Re­funds for 10,000 with mys­tery phone charges

The Sunday Telegraph - Money & Business - - Fame & Fortune - Sam Mead­ows

More than 10,000 con­sumers are in line for re­funds from firms that mis­led them into ac­cept­ing charges on their phone bills. The Phone-paid Ser­vices Author­ity (PSA), a tele­coms reg­u­la­tor, has handed out fines to­talling £2m to three com­pa­nies over the past week – open­ing the way for cus­tomers to ap­ply for re­im­burse­ment.

In the big­gest case, a fine of more than £1m was given to Xplo­sion, which tricked cus­tomers into sign­ing up to weekly charges of £4.50 for quizzes, com­pe­ti­tions and videos.

The com­pany’s web­sites used a tac­tic known as “click-jack­ing”. Vic­tims un­wit­tingly signed up to sub­scrip­tion ser­vices by click­ing links on hard-to-spot pop-up ad­verts on web­sites in­clud­ing quiz site Quizm8 and porno­graphic web­sites such as Xvid­land. The PSA re­ceived 252 com­plaints. Xplo­sion was fined and banned from op­er­at­ing phone-paid ser­vices for five years.

One cus­tomer of Quizm8 told the reg­u­la­tor: “I have no idea how or why my num­ber be­came as­so­ci­ated. I saw no pro­mo­tion for the ser­vice and did not sign up for it.” He said he had not been aware of charges un­til his bank re­jected the pay­ment of his phone bill. “I in­curred bank charges as a re­sult,” he added.

In an­other case a fine of £700,000 was handed to Tobaji, which op­er­ated a web­site that of­fered con­tact num­bers for com­pa­nies such as Asos and Vi­tal­ity. Users would be charged for the calls and the web­site failed to make clear when there were free, or low-cost, al­ter­na­tives avail­able. The com­pany made £661,000 in the course of a year.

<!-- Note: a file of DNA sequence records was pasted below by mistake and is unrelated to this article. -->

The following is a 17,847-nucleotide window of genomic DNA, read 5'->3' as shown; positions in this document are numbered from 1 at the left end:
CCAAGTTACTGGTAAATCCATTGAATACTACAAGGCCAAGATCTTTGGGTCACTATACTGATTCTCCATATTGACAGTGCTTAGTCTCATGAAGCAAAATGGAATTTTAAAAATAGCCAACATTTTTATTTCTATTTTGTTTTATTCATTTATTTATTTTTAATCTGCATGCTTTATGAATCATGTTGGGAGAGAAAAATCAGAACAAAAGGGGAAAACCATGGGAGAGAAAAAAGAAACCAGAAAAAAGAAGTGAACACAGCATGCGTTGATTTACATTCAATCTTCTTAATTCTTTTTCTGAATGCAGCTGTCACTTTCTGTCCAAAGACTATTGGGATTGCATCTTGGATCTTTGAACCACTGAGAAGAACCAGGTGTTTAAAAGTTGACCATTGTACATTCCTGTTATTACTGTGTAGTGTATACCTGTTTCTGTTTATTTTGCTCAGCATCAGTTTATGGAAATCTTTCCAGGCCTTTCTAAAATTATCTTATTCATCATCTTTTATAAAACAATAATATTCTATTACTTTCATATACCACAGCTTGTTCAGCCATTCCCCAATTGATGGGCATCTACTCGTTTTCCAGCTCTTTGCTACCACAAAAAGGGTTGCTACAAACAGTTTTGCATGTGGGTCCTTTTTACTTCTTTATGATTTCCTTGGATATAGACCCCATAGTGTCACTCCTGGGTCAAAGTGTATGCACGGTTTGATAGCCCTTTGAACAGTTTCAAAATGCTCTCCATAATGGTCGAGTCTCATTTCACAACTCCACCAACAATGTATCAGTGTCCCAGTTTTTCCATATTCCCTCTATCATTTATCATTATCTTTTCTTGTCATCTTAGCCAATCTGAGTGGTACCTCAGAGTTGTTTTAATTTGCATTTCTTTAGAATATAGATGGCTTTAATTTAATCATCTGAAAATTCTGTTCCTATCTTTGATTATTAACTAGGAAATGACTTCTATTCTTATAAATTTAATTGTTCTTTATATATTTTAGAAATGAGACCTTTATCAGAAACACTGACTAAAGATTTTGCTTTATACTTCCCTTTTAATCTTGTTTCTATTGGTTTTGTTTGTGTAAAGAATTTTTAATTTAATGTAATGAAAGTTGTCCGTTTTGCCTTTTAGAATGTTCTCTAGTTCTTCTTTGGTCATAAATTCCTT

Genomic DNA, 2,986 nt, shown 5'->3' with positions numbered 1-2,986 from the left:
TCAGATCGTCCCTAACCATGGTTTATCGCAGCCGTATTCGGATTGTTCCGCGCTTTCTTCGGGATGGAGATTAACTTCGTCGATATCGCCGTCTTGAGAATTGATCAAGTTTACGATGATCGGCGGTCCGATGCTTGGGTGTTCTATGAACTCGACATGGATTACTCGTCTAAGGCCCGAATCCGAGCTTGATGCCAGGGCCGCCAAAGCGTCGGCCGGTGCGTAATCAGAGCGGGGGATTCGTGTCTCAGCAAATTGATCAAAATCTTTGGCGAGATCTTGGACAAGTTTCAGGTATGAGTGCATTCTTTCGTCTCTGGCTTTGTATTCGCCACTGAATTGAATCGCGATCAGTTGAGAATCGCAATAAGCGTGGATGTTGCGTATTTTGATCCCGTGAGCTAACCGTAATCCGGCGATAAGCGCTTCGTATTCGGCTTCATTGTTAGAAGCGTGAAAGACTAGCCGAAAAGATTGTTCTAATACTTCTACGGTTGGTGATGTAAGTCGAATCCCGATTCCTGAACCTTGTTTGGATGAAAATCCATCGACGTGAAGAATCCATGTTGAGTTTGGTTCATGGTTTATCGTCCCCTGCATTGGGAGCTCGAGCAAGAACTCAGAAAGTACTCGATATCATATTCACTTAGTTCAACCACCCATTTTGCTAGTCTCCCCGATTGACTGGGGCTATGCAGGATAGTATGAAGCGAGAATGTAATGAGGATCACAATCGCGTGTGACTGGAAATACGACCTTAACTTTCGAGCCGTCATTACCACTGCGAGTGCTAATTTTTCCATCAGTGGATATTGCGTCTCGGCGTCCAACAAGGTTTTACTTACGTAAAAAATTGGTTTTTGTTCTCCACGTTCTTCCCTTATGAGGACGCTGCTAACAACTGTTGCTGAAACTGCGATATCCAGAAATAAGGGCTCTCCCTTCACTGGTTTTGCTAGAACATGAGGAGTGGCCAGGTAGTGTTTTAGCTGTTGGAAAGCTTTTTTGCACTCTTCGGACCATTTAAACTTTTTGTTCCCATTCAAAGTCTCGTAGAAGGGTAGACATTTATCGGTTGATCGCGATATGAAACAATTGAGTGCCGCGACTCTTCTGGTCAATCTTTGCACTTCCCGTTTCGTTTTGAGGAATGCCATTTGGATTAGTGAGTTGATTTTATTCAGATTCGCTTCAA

The third com­pany, Pow­er­tel, was fined £200,000 for mis­lead­ing peo­ple into over­pay­ing for short phone calls. It had placed voice mes­sages on “hun­dreds of thou­sands” of outof-use phone num­bers, giv­ing the num­ber for a direc­tory ser­vice.

These num­bers cost be­tween £2 and £6.98 a minute. One caller told the PSA he re­alised his mis­take im­me­di­ately and hung up, but was charged £7.05 for a 22-sec­ond call.

Cus­tomers of all three com­pa­nies can now claim re­funds.

A spokesman for the PSA said: “En­force­ment is a vi­tally im­por­tant part of what we do. Where there is ev­i­dence of se­ri­ous mal­prac­tice we have the power to bar ser­vices and providers from the mar­ket, or­der re­funds and is­sue sub­stan­tial fines. These fines re­flect the se­ri­ous­ness of the breaches in ques­tion. In each case the PSA tri­bunal found that the ser­vice providers had bro­ken the rules, re­sult­ing in con­sumer harm.”

The PSA said con­sumers should be cau­tious about what they clicked on to avoid fol­low­ing links that could lead to a charge and to make sure they un­der­stood the full cost of a ser­vice be­fore sign­ing up.

It ad­vised peo­ple to be wary of cus­tomer ser­vice num­bers that be­gan with 087 or 09. The le­git­i­mate num­ber may not be the first to ap­pear on search en­gines. Con­sumers should check their phone bill to iden­tify any un­ex­pected or un­recog­nised charges.

Quiz play­ers were tricked into high bills

Newspapers in English

Newspapers from UK

© PressReader. All rights reserved.